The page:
Forecasts estimate that the market potential of additive manufacturing will expand from its current value of US$2.2 billion to US$10.8 billion in 2021. Although the business outlook is positive, there are many challenges to overcome to achieve this goal. These include the development of appropriate printing materials, machinery design and calibration and post-processing methodologies, in addition to providing workers with the necessary training.
Fortunately, A*STAR is home to a wide spectrum of knowledge and expertise, making it the ideal setting in which to explore new manufacturing technologies. Accordingly, SIMTech and NTU are set to collaborate with two other A*STAR research institutes — the A*STAR Institute of Materials Research and Engineering and the A*STAR Institute of High Performance Computing — by tapping into their expertise in the modeling, simulation and production of novel materials and innovative devices. The four institutes will train students in 3D printing techniques and hope to apply their research findings to Singapore’s manufacturing industry within the next three years.
Six to watch
As part of its remit, the A*STAR–NTU Industrial Additive Manufacturing Programme has identified six key additive manufacturing technologies that could benefit from sustained research.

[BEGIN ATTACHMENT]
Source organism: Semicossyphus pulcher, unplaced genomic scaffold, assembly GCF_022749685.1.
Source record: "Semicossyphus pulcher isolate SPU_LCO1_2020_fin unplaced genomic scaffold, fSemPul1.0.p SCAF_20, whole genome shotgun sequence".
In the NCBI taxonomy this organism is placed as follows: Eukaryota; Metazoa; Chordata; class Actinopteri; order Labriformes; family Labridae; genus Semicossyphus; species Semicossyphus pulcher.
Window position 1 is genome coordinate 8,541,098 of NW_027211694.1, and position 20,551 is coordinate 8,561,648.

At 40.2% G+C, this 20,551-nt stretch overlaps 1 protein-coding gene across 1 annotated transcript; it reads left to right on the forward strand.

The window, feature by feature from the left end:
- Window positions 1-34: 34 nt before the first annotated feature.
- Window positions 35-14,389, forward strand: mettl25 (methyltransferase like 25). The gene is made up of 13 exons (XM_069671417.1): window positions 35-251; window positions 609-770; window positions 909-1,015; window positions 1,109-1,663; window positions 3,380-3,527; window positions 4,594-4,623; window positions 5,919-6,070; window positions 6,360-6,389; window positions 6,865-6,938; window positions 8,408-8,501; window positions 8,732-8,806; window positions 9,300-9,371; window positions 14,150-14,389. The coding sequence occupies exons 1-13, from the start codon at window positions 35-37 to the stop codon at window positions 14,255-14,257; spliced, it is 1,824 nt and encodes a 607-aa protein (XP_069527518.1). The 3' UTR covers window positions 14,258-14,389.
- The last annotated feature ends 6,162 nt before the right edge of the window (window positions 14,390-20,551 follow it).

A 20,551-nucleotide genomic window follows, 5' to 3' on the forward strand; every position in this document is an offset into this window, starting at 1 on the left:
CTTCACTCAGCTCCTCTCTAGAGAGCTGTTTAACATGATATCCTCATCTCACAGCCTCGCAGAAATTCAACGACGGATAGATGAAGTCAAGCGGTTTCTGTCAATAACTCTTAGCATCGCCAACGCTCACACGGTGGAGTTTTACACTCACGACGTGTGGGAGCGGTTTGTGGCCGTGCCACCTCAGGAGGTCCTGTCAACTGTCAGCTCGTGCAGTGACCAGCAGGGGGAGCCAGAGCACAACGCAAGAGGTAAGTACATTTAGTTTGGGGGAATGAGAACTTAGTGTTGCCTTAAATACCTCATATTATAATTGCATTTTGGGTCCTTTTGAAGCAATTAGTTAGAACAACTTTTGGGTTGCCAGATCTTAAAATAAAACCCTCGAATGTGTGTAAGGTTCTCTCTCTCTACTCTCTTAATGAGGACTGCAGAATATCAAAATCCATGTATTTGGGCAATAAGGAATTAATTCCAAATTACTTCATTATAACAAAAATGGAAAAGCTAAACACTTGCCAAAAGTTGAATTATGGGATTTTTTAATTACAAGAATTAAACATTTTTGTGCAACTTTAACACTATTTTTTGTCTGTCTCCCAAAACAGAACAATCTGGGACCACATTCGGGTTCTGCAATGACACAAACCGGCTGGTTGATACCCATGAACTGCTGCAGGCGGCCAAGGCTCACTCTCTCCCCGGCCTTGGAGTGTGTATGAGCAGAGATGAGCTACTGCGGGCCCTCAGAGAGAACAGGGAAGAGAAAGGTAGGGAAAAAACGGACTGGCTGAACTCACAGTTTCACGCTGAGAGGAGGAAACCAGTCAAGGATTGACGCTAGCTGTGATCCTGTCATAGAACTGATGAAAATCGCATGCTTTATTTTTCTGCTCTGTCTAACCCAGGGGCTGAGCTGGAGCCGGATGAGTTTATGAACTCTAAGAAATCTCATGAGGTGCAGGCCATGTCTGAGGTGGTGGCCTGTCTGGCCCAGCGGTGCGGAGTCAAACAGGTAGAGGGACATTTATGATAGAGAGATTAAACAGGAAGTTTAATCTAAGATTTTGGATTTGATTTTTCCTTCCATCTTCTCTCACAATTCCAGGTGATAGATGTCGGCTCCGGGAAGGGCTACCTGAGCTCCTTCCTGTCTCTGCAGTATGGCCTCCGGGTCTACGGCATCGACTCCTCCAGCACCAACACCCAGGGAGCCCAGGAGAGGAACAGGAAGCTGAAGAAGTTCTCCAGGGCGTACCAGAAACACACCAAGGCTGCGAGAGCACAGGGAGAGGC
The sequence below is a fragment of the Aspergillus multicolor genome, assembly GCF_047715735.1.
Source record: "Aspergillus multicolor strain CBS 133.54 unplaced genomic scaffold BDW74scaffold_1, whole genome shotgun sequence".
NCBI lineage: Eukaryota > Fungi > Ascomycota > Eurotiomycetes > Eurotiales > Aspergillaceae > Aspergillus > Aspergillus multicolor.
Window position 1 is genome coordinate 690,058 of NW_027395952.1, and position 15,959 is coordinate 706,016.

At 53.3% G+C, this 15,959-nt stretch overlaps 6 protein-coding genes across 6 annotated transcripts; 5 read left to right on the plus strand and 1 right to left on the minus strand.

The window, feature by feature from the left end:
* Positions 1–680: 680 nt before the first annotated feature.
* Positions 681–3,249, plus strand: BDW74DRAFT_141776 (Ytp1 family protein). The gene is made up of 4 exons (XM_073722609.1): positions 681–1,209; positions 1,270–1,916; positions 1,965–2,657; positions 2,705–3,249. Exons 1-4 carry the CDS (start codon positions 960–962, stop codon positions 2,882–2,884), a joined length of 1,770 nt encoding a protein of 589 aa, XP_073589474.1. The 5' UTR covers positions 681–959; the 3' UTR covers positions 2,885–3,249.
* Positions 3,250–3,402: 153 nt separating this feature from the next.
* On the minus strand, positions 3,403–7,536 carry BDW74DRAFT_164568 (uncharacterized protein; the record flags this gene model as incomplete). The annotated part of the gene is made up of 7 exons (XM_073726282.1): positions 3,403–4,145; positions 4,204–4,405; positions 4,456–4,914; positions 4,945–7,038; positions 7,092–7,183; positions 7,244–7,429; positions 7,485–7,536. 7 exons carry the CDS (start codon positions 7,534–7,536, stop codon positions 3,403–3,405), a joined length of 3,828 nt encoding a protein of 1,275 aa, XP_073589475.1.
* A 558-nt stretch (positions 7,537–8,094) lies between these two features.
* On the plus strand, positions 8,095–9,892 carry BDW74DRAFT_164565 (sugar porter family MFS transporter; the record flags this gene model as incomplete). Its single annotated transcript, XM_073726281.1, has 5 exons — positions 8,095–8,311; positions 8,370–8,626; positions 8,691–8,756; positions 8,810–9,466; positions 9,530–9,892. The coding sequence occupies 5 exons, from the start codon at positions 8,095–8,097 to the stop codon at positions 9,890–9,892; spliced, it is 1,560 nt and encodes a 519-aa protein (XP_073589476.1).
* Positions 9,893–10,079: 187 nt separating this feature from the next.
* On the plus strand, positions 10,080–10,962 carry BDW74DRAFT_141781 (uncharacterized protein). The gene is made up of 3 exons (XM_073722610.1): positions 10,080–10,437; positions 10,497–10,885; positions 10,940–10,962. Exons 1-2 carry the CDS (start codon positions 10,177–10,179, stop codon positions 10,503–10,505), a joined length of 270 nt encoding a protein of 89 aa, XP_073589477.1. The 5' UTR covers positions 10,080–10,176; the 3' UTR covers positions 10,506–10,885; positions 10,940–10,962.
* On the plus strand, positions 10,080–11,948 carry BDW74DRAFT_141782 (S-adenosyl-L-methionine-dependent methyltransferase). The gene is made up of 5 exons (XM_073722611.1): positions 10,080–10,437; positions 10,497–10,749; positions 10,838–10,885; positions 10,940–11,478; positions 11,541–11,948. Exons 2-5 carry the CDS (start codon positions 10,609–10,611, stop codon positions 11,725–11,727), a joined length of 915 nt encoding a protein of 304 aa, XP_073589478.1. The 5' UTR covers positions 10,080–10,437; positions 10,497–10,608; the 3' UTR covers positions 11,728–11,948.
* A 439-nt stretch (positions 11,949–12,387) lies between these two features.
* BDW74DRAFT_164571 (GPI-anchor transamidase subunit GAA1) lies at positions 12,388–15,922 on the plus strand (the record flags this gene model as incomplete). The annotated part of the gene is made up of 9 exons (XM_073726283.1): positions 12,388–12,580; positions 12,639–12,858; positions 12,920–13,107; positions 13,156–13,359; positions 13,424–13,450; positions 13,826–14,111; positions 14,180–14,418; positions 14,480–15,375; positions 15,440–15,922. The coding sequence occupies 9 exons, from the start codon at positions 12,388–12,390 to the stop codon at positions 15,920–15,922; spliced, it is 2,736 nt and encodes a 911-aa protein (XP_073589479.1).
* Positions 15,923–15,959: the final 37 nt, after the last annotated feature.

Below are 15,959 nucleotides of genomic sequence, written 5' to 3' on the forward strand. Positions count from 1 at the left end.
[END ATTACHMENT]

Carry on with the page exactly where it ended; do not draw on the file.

The first of these, ‘stereolithography’, operates much like an inkjet printer, except that the ‘ink’ is a liquid photopolymer that solidifies under ultraviolet laser light and joins successive layers together to form a 3D object. While this system allows for the speedy production of functional parts and prototypes, it is also prohibitively expensive due to the high cost of proprietary photopolymers. Hence, researchers are seeking out inexpensive photopolymers with improved abilities to withstand sudden impacts. Eventually, they hope to print large-format and lightweight polymer components with customizable internal structures that provide distinct advantages over current designs.
‘Polyjet’ printing is another polymer-based additive manufacturing technique gaining favor. These 3D printers have two different jetting heads — one that sprays an ultraviolet-curable photopolymer and another that emits a gel-like support structure, which can be easily washed away after printing is complete. The A*STAR and NTU research teams intend to use polyjet technology to produce novel geometries, such as honeycomb hexagonal cells, which are sought-after for their strength and light weight but are typically constructed through lengthy and repetitive bonding processes.